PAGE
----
Collaboration: He Tangata

At the start of our second MDTA day, Dorothy explained how Manaiakalani had started. Beginning with a collaboration between a few like-minded educators, an initiative to provide support to those learners who truly needed it was born. With hard work and determination, Manaiakalani eventually gained the backing of corporate giants like Google and Spark, and blossomed into a real force focused on providing forward-thinking education for children who might otherwise has missed out.

This story struck a cord with me. At university, my lecturers would often discuss the government's priority learners, but when it came to actually lifting achievement, there were very few real solutions offered.

I remember a lecture in my third year where a few of my peers questioned this, noting that the situation sounded almost hopeless. Being an optimist (and perhaps a little naive) I was sure that someone would be attempting to do something about the situation; that we hadn't all accepted the failure of priority learners.

I know Manaiakalani is not a magic bullet, it cannot solve all of these issues. But there are people fighting to change things for our learners. When we looked at some of the feats that our Manaiakalani learners have took part in, from delivering podcasts that reached the top 20 in the chart, to the gains that they have made in their learning it is clear that this programme is supporting its learners.

This also affirmed the strength of collaboration, as Manaiakalani became possible with various groups and individuals working together for a shared goal. This is something I will be putting into practice at an individual level, by seeking aid and collaborating with others where possible in order to strengthen my practice.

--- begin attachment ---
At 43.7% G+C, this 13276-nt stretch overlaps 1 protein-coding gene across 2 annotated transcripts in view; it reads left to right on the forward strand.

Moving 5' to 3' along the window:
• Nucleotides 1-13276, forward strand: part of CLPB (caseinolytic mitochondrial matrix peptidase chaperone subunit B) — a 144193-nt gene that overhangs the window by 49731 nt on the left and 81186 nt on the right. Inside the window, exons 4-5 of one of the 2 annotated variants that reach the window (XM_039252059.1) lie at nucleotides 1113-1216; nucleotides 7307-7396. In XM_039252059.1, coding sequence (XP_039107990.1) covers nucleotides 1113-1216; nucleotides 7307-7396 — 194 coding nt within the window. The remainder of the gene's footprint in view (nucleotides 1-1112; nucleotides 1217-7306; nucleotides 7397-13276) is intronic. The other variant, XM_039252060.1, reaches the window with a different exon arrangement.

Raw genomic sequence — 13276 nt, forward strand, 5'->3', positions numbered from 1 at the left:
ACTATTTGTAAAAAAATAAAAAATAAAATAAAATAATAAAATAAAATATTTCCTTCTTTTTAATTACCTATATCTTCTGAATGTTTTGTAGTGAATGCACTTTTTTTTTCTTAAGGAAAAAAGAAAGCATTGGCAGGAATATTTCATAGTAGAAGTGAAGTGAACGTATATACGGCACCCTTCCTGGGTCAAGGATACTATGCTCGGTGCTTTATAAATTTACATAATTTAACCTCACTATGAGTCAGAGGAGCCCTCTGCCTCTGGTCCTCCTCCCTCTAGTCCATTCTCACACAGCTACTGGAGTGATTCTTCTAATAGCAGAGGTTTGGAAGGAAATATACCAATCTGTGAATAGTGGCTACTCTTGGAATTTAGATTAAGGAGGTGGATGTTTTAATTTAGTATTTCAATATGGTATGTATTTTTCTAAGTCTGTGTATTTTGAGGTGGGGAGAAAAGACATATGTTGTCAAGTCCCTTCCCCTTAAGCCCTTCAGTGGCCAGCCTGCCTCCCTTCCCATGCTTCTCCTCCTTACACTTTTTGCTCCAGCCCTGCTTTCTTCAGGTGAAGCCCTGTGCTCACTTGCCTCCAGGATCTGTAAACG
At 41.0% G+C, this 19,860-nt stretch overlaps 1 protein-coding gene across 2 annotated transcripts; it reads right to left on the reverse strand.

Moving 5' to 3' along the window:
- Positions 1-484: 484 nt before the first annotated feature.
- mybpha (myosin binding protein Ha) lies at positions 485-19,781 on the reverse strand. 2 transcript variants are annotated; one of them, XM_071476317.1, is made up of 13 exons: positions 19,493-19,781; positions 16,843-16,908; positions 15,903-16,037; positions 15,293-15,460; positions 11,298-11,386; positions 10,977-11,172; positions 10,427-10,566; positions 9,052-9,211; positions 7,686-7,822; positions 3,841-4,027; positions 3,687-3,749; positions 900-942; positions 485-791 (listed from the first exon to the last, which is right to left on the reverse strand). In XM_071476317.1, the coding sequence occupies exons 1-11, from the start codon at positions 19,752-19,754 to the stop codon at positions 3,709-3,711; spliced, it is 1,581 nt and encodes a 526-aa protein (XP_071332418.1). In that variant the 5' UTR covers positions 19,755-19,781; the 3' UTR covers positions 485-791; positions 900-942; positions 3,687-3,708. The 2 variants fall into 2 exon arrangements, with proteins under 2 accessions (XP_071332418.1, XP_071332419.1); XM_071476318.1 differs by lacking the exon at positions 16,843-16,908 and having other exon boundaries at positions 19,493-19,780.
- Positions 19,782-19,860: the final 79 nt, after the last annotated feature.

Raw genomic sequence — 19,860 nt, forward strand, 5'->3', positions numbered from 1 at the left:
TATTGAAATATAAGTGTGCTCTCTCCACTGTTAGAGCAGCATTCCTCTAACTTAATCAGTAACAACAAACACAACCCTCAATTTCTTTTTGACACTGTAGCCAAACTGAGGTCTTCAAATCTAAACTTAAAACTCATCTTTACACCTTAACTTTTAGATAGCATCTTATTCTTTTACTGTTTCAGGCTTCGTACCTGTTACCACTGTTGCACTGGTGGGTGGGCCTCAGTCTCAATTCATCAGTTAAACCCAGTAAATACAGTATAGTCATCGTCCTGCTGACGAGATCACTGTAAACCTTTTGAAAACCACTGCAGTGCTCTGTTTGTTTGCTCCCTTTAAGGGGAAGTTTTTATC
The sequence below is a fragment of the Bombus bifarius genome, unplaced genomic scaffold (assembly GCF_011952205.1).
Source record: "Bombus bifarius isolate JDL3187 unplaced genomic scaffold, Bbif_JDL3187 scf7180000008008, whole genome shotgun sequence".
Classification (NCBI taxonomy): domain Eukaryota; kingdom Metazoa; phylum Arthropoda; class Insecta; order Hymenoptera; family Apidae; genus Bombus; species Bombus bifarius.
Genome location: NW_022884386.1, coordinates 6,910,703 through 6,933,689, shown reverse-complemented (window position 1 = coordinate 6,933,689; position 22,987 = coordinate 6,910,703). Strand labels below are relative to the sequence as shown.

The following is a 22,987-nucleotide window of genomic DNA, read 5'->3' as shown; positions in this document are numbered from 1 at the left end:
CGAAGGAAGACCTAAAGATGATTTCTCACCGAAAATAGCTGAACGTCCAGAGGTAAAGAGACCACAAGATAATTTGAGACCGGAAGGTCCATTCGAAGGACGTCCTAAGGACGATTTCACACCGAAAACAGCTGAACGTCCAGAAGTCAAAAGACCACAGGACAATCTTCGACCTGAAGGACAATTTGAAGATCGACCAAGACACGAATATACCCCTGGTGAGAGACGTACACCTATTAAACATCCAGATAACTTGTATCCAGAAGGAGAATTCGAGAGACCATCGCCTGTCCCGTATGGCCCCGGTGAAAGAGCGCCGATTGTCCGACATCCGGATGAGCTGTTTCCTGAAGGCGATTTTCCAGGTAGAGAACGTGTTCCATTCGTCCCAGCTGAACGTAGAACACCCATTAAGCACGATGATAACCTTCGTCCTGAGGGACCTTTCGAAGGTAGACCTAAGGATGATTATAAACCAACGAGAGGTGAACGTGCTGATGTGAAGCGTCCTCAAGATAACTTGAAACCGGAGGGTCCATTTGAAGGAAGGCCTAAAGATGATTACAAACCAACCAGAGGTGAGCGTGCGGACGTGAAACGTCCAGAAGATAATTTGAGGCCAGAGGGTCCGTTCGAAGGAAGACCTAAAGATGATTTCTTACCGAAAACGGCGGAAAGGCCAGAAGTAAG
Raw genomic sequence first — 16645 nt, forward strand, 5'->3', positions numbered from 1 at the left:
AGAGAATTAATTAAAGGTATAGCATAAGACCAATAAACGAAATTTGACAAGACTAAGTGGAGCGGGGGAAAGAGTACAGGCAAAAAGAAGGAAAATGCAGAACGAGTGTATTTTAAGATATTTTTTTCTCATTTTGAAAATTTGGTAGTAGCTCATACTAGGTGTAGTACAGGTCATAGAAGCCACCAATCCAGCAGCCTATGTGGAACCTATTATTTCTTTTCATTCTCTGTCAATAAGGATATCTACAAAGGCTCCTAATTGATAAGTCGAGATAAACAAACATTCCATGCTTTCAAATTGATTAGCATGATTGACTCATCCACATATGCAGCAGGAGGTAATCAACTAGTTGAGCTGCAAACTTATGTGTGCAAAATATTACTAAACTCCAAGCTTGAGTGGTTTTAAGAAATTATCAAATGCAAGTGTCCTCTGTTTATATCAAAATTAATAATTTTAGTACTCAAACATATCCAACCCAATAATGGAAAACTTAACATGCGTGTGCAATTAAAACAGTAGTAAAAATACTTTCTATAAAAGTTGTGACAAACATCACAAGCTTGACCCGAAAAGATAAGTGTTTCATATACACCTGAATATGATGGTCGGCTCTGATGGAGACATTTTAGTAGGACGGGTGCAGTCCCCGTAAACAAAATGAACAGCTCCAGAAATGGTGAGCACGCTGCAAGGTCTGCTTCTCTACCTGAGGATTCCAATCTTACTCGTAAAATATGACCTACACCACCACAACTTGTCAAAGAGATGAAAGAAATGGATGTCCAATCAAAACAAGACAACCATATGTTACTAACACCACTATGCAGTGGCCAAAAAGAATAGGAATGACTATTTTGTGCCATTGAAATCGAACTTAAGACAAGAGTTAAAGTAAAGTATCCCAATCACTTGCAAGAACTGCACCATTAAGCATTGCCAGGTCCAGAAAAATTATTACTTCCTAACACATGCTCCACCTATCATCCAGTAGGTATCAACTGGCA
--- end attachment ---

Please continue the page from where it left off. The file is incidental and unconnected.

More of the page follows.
1. I appreciate reading your perspective and application of our story (and you are part of the 'our' now Danni!). I do hope there are a lot more Uni students like you were last year, prepared to question whether we should accept as status quo that priority learners have poor achievement outcomes.

    1. Thank you Dorothy. It was very inspiring to hear you tell the story and I am very glad to be part of it now!

  2. I love how Manaiakalani is living proof that taking risks and trying new things for our learners is important in our classrooms as well as wider communities in order to increase achievement. This is a reminder to us to always try new things in our teaching, to determine what is effective for our learners, rather than staying with what we know in our comfort zones!

    1. Exactly Georgia! I am so glad we have the opportunity to do this with the support of a mentor as well!


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